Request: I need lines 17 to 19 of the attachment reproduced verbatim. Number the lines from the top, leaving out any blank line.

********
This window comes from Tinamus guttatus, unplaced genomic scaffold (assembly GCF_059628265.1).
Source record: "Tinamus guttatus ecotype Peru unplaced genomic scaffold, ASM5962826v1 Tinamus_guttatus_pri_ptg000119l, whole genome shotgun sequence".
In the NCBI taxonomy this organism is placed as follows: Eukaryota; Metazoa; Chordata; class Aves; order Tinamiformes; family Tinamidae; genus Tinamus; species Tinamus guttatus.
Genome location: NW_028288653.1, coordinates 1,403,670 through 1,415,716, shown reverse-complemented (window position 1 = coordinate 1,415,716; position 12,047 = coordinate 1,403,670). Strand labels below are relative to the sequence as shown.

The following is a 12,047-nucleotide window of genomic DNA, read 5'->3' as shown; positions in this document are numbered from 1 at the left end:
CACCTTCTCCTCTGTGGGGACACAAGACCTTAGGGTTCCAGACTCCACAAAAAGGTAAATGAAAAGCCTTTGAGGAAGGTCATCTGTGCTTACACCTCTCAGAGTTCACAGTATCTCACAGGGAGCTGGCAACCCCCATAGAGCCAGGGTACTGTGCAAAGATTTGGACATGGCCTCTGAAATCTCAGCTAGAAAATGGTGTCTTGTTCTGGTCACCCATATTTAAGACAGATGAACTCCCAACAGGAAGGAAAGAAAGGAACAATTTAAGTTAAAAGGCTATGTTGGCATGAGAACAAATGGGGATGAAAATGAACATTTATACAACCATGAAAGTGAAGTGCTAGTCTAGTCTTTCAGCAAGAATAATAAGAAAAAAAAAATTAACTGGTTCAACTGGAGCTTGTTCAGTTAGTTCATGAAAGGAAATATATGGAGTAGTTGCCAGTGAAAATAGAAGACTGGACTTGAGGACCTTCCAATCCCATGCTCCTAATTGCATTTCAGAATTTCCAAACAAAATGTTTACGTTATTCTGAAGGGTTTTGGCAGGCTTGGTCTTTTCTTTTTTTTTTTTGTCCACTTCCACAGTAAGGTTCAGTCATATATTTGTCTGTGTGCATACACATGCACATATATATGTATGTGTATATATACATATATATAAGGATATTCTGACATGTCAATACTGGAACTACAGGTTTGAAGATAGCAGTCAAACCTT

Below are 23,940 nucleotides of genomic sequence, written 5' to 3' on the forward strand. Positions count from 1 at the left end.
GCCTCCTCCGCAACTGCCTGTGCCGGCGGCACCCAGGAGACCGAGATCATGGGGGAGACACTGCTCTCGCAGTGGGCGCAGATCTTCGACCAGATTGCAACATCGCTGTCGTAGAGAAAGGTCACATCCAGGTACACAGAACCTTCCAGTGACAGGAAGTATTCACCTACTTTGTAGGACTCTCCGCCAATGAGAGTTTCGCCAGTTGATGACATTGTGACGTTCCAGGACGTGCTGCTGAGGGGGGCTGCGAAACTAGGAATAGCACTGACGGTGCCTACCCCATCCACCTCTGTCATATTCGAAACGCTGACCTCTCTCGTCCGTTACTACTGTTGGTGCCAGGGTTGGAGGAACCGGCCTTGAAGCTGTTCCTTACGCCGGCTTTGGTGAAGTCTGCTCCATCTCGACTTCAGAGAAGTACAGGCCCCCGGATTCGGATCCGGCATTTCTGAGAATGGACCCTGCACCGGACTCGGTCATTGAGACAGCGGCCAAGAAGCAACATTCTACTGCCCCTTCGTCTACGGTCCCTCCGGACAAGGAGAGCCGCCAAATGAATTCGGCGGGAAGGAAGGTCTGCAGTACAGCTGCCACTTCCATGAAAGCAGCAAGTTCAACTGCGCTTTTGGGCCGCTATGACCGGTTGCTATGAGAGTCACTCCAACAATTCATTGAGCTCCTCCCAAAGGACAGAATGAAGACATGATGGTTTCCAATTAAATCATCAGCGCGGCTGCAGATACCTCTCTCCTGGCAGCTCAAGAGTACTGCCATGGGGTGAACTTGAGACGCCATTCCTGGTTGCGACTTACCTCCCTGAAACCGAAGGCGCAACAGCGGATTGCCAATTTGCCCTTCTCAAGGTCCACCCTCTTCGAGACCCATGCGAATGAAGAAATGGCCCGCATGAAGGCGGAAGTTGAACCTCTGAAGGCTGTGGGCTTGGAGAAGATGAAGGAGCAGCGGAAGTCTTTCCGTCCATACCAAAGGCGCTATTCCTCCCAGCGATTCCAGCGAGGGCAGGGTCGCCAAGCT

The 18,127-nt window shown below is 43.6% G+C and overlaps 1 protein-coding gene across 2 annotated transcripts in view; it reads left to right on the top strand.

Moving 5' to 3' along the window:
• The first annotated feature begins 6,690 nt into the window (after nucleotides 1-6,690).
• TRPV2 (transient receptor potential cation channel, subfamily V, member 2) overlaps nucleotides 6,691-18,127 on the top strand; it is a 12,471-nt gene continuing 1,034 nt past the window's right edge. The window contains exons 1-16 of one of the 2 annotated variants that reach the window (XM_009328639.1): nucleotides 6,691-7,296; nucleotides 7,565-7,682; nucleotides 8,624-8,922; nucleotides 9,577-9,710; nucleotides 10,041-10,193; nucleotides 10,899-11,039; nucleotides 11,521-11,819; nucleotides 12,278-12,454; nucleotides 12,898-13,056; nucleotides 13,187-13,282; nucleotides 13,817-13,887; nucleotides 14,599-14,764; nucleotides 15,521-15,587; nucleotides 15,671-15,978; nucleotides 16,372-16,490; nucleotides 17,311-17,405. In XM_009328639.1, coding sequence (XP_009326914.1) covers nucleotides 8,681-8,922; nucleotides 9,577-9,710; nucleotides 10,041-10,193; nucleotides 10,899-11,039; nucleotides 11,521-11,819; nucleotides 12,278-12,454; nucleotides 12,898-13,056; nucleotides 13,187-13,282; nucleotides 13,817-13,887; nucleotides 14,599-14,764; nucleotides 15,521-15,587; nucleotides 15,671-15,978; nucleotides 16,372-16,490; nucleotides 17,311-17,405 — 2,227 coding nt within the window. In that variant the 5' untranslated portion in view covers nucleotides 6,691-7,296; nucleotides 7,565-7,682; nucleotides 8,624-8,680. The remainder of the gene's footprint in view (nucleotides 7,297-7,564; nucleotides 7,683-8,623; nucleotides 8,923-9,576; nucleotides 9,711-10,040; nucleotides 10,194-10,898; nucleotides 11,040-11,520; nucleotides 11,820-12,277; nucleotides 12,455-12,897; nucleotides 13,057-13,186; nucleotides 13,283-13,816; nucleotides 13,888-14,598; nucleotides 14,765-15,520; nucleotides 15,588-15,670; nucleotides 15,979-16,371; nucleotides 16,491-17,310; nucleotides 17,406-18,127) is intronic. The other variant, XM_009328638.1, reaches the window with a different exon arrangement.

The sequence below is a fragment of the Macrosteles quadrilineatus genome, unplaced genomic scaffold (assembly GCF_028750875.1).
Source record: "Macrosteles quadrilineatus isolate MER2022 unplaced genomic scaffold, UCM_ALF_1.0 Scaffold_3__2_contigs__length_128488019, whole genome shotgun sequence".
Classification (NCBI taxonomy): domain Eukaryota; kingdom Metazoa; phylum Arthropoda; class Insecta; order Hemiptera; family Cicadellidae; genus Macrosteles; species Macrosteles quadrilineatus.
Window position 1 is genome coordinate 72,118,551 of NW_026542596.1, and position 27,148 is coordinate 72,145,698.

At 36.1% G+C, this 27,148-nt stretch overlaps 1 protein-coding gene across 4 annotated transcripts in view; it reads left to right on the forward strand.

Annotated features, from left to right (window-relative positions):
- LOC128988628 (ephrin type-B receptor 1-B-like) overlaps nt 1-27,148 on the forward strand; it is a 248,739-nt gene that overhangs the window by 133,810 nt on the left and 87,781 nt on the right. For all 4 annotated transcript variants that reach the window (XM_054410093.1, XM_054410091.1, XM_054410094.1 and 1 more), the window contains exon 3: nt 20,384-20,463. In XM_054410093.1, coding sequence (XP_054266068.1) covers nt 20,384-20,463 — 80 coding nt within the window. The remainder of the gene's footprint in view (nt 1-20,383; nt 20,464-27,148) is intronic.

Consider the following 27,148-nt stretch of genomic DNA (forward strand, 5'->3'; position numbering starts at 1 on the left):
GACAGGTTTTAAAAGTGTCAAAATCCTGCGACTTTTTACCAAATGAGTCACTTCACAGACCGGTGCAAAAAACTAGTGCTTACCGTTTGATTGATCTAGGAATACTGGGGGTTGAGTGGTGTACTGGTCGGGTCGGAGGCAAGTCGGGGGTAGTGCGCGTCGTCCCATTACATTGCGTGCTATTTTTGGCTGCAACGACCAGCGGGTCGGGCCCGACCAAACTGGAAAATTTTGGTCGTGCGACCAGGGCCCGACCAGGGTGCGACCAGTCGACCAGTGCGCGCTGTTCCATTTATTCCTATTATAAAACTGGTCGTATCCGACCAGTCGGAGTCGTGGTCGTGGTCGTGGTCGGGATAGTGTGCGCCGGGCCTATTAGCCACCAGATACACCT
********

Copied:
At 36.1% G+C, this 27,148-nt stretch overlaps 1 protein-coding gene across 4 annotated transcripts in view; it reads left to right on the forward strand.

Annotated features, from left to right (window-relative positions):
- LOC128988628 (ephrin type-B receptor 1-B-like) overlaps nt 1-27,148 on the forward strand; it is a 248,739-nt gene that overhangs the window by 133,810 nt on the left and 87,781 nt on the right. For all 4 annotated transcript variants that reach the window (XM_054410093.1, XM_054410091.1, XM_054410094.1 and 1 more), the window contains exon 3: nt 20,384-20,463. In XM_054410093.1, coding sequence (XP_054266068.1) covers nt 20,384-20,463 — 80 coding nt within the window. The remainder of the gene's footprint in view (nt 1-20,383; nt 20,464-27,148) is intronic.